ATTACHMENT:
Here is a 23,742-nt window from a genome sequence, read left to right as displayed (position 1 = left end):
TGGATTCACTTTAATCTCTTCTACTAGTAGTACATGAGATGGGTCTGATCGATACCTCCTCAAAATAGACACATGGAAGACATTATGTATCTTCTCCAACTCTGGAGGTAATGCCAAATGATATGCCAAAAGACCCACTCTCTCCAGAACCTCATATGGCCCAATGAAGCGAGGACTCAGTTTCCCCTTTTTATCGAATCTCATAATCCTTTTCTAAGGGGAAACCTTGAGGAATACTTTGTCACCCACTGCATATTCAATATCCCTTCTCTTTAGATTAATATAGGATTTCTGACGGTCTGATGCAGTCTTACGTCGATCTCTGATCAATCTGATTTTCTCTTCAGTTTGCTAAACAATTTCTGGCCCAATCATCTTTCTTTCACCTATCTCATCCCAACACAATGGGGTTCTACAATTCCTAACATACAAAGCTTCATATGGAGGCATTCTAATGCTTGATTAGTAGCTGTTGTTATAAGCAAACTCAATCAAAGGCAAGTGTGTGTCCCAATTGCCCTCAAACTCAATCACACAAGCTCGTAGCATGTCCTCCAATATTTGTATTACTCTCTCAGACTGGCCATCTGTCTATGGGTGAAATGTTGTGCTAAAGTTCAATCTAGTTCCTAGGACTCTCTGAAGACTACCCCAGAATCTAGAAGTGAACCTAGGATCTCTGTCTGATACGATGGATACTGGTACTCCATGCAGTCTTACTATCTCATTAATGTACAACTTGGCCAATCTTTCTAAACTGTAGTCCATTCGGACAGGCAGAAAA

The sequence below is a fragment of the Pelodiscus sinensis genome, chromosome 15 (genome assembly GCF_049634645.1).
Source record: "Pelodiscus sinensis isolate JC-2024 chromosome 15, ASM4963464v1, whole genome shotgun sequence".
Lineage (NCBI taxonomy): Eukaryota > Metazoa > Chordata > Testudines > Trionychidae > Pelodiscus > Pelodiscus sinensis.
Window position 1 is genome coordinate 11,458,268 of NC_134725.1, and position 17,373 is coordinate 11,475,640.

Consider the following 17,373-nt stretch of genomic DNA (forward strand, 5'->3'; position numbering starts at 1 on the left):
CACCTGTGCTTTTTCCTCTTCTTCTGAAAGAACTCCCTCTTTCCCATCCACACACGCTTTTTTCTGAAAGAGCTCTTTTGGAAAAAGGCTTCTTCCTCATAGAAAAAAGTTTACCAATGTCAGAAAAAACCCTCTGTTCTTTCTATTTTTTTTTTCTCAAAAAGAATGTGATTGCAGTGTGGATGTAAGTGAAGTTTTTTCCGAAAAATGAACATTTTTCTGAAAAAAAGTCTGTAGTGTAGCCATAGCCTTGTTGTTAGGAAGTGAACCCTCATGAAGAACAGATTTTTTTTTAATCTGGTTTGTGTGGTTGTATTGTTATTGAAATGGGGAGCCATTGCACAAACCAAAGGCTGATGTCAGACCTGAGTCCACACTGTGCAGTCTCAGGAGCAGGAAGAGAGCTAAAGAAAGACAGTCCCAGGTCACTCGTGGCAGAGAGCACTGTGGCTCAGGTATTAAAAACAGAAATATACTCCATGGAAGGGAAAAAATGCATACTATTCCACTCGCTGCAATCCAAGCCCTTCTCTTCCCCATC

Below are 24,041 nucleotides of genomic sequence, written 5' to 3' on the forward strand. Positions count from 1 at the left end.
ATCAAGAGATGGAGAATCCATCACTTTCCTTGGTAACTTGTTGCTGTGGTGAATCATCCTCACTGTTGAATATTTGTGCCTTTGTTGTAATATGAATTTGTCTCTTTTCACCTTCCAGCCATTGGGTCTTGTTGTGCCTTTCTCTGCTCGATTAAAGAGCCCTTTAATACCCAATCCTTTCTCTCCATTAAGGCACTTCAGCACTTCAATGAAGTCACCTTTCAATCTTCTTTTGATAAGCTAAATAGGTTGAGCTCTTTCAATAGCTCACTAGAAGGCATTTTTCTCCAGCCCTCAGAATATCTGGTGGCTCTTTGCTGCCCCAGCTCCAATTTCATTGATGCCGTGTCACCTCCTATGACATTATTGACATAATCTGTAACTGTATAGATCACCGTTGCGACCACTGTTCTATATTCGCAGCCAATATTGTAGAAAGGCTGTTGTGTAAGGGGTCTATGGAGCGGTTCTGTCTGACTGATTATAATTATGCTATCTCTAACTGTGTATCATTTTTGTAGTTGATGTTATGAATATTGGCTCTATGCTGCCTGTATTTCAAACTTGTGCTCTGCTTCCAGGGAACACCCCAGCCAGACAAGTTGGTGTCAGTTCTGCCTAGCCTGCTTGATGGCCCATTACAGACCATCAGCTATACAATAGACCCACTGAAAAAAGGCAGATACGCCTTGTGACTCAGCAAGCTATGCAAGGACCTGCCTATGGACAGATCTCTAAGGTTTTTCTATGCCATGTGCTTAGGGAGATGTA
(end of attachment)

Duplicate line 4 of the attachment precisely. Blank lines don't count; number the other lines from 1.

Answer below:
Source record: "Pelodiscus sinensis isolate JC-2024 chromosome 15, ASM4963464v1, whole genome shotgun sequence".